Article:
Art, Play and the Child in the pandemic

For children across the world, these last two years have been disruptive in every sense of the word. We have yet to fully understand the cost of the pandemic and its resultant staggered and unfinished learning on our school children. The impact of school closures, the oscillation between virtual, hybrid and offline learning, schedule changes, new teachers, glitchy internet connection and screen fatigue are only a few examples of how these unprecedented times have manifested into our children’s lives. The lack of extracurricular and outdoor activities, absence of in-person peer engagement, altered eating and sleeping habits, the grief of losing a loved one, and the anxiety of reduced family income – can foster social withdrawal, monotony, depression, lethargy or irrational fears. This abnormal lifestyle goes beyond academic setbacks and puts a generation at risk of growing without skills and behaviours to maintain their socio-emotional well-being.

Tanvi, 4C, DPS Coimbatore

Although schools and governing bodies have put their best efforts to create safe and innovative learning environments for children, teachers and the extended community, the next few years are becoming increasingly vital to bring back stability, tangible interactions, healthy lifestyle habits and comfortable transitions into a “new normal”.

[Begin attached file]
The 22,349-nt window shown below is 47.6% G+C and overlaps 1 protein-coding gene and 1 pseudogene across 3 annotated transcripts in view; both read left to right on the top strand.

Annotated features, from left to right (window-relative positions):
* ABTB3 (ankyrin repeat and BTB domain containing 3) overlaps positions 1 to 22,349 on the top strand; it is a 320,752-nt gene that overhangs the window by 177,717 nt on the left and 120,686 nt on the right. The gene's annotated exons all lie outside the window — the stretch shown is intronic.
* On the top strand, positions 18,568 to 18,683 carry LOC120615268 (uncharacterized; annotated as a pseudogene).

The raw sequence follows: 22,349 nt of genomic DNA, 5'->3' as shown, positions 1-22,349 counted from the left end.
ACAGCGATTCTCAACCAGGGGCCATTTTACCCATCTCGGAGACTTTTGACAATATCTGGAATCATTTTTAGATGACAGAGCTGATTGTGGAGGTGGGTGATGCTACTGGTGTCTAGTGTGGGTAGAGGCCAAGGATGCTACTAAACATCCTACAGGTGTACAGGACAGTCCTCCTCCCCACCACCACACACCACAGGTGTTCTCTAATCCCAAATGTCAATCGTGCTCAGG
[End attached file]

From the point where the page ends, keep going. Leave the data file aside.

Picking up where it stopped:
Over the last two years, Art1st mentors have worked with teachers to revise art curriculums and teaching methodologies, making them relevant for online learning. Our engagement with teachers has allowed us to help them further build their confidence and take ownership of digital platforms while keeping Zoom fatigue at bay. However, with 2022 beginning with another variant, bringing a new cycle of change and anxiety – we at Art1st have wondered how art class can break the monotony of online learning. Can it become the space for play and unfiltered joy? What are the different ways Art1st can innovate to put the child first? In this article, the mentors and team come together to take stock of what Art1st has done so far to prioritise the child’s well-being – and how we can further amplify those efforts.